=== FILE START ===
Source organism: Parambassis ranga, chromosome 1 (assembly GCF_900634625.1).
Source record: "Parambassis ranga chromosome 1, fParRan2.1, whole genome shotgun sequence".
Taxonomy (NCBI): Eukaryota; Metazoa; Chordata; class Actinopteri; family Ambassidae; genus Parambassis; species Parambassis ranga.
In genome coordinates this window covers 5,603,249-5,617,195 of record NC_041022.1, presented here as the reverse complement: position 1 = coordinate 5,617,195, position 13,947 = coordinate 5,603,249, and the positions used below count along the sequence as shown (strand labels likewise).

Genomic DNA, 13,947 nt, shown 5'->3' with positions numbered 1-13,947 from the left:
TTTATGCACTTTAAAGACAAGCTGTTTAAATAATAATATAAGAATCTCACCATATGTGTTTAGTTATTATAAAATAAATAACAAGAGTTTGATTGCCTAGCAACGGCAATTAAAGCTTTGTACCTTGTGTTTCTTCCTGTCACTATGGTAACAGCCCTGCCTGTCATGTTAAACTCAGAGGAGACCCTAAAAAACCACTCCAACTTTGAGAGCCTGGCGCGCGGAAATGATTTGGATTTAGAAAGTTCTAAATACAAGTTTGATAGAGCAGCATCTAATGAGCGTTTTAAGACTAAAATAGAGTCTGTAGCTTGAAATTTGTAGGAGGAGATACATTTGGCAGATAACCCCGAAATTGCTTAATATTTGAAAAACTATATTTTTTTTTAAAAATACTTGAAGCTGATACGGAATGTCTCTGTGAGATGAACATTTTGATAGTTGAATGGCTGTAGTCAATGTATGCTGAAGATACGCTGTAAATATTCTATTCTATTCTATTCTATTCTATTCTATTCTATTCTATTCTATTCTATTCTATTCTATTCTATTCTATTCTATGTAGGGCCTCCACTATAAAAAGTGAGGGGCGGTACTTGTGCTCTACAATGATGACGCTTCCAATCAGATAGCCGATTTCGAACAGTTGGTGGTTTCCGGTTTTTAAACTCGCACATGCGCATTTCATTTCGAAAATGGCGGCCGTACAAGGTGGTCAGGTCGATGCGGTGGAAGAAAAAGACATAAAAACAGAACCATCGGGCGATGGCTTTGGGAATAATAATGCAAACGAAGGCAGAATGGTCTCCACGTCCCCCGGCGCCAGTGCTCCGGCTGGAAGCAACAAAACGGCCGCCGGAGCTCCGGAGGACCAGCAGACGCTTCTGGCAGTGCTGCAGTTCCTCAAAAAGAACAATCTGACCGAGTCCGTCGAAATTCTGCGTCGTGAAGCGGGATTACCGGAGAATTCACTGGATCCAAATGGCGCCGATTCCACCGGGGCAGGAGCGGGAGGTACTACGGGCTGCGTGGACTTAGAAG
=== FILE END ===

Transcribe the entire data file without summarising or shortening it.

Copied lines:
Source organism: Parambassis ranga, chromosome 1 (assembly GCF_900634625.1).
Source record: "Parambassis ranga chromosome 1, fParRan2.1, whole genome shotgun sequence".
Taxonomy (NCBI): Eukaryota; Metazoa; Chordata; class Actinopteri; family Ambassidae; genus Parambassis; species Parambassis ranga.
In genome coordinates this window covers 5,603,249-5,617,195 of record NC_041022.1, presented here as the reverse complement: position 1 = coordinate 5,617,195, position 13,947 = coordinate 5,603,249, and the positions used below count along the sequence as shown (strand labels likewise).

Genomic DNA, 13,947 nt, shown 5'->3' with positions numbered 1-13,947 from the left:
TTTATGCACTTTAAAGACAAGCTGTTTAAATAATAATATAAGAATCTCACCATATGTGTTTAGTTATTATAAAATAAATAACAAGAGTTTGATTGCCTAGCAACGGCAATTAAAGCTTTGTACCTTGTGTTTCTTCCTGTCACTATGGTAACAGCCCTGCCTGTCATGTTAAACTCAGAGGAGACCCTAAAAAACCACTCCAACTTTGAGAGCCTGGCGCGCGGAAATGATTTGGATTTAGAAAGTTCTAAATACAAGTTTGATAGAGCAGCATCTAATGAGCGTTTTAAGACTAAAATAGAGTCTGTAGCTTGAAATTTGTAGGAGGAGATACATTTGGCAGATAACCCCGAAATTGCTTAATATTTGAAAAACTATATTTTTTTTTAAAAATACTTGAAGCTGATACGGAATGTCTCTGTGAGATGAACATTTTGATAGTTGAATGGCTGTAGTCAATGTATGCTGAAGATACGCTGTAAATATTCTATTCTATTCTATTCTATTCTATTCTATTCTATTCTATTCTATTCTATTCTATTCTATTCTATTCTATTCTATGTAGGGCCTCCACTATAAAAAGTGAGGGGCGGTACTTGTGCTCTACAATGATGACGCTTCCAATCAGATAGCCGATTTCGAACAGTTGGTGGTTTCCGGTTTTTAAACTCGCACATGCGCATTTCATTTCGAAAATGGCGGCCGTACAAGGTGGTCAGGTCGATGCGGTGGAAGAAAAAGACATAAAAACAGAACCATCGGGCGATGGCTTTGGGAATAATAATGCAAACGAAGGCAGAATGGTCTCCACGTCCCCCGGCGCCAGTGCTCCGGCTGGAAGCAACAAAACGGCCGCCGGAGCTCCGGAGGACCAGCAGACGCTTCTGGCAGTGCTGCAGTTCCTCAAAAAGAACAATCTGACCGAGTCCGTCGAAATTCTGCGTCGTGAAGCGGGATTACCGGAGAATTCACTGGATCCAAATGGCGCCGATTCCACCGGGGCAGGAGCGGGAGGTACTACGGGCTGCGTGGACTTAGAAG